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  • Print publication year: 2015
  • Online publication date: October 2015

6 - The Gold Standard as an Alternative Monetary Regime

Summary

Revived enthusiasm in some corners of U.S. politics for a return to the gold standard as a monetary system has renewed debate over the fitness of precious metals as a medium of exchange, highlighting the significance that these commodities have played at times in the global economy beyond their physical value. The Republican Party's 2012 platform suggested that the United States consider a return to a gold standard. Although it did not mention the standard by name, the statement noted that President Reagan, “shortly after his inauguration, established a commission to consider the feasibility of a metallic basis for U.S. currency.” It called for a similar taskforce in 2012 to “investigate possible ways to set a fixed value for the dollar.” The proposal hearkens back to the pan-Atlantic classical gold standard era that existed in the decades prior to World War I. Then, the leading industrial economies, as well as many smaller agrarian ones, defined the value of their currencies in terms of a specified amount of gold. Paper currency as well as other forms of money, such as bank deposits, could then be converted into gold at will (and vice versa) at the set price.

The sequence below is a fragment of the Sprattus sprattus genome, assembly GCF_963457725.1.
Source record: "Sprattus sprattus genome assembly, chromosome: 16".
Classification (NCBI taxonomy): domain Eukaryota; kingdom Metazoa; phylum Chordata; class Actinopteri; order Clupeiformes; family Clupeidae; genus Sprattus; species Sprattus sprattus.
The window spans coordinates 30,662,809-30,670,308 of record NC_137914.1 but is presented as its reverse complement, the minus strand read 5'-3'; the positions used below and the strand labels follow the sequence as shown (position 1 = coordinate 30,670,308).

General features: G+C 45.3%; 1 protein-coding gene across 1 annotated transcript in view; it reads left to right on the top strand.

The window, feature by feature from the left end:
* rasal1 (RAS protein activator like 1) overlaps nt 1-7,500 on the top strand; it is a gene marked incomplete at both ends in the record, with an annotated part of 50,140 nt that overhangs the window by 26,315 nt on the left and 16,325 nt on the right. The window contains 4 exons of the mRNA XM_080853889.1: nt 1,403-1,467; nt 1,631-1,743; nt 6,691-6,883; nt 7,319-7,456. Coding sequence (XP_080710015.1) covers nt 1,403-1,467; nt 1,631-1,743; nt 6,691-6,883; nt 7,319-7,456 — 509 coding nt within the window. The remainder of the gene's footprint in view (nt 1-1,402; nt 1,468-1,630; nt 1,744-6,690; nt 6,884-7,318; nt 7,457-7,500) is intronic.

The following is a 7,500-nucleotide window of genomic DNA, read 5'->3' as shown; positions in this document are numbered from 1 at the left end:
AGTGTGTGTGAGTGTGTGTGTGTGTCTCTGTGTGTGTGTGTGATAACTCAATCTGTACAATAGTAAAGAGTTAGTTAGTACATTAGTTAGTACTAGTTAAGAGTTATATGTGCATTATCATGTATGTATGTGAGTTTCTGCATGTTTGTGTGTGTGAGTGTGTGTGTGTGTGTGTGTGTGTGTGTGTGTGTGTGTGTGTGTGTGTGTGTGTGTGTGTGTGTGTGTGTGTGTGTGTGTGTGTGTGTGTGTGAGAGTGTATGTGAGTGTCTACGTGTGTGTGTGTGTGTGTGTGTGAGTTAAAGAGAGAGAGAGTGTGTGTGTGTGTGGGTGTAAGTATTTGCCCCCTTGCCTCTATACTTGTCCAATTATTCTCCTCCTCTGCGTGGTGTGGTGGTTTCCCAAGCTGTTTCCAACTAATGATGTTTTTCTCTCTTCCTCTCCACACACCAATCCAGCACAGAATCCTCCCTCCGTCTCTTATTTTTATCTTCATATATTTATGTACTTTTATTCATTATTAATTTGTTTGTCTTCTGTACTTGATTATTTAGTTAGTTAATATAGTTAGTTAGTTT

The gold standard as a monetary system has seen various iterations over the course of U.S. history. The last official vestige of the gold standard in the United States vanished in 1976, when the legal statute defining the dollar in terms of gold was eliminated. The Nixon administration had effectively put the nail in the coffin five years earlier by closing the so-called gold window, announcing that it would no longer freely convert dollars for bullion at the official exchange rate. Now, several decades later, enthusiasm for ditching fiat currency for commodity-backed money has begun to seep back into the conservative mainstream. “The international gold standard shimmers from the past like the memory of a lost paradise,” one historian has written of generational interest in gold-backed money. It “[embodies] all the nostalgia of the Victorian and Edwardian eras – stability, harmony, respectability.”

Yet the wisdom of returning gold to a position of privilege within the U.S. or global monetary system is controversial. Top American economists oppose the idea.